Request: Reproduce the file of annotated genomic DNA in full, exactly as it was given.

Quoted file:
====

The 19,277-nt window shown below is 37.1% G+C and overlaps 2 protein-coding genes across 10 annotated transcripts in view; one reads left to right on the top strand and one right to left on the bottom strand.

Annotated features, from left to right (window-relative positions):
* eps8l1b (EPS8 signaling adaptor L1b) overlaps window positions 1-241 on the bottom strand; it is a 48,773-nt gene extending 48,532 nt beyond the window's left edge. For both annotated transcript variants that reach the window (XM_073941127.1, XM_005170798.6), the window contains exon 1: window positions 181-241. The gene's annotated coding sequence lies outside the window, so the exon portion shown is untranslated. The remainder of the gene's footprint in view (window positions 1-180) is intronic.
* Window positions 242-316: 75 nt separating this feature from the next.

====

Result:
The 19,277-nt window shown below is 37.1% G+C and overlaps 2 protein-coding genes across 10 annotated transcripts in view; one reads left to right on the top strand and one right to left on the bottom strand.

Annotated features, from left to right (window-relative positions):
* eps8l1b (EPS8 signaling adaptor L1b) overlaps window positions 1-241 on the bottom strand; it is a 48,773-nt gene extending 48,532 nt beyond the window's left edge. For both annotated transcript variants that reach the window (XM_073941127.1, XM_005170798.6), the window contains exon 1: window positions 181-241. The gene's annotated coding sequence lies outside the window, so the exon portion shown is untranslated. The remainder of the gene's footprint in view (window positions 1-180) is intronic.
* Window positions 242-316: 75 nt separating this feature from the next.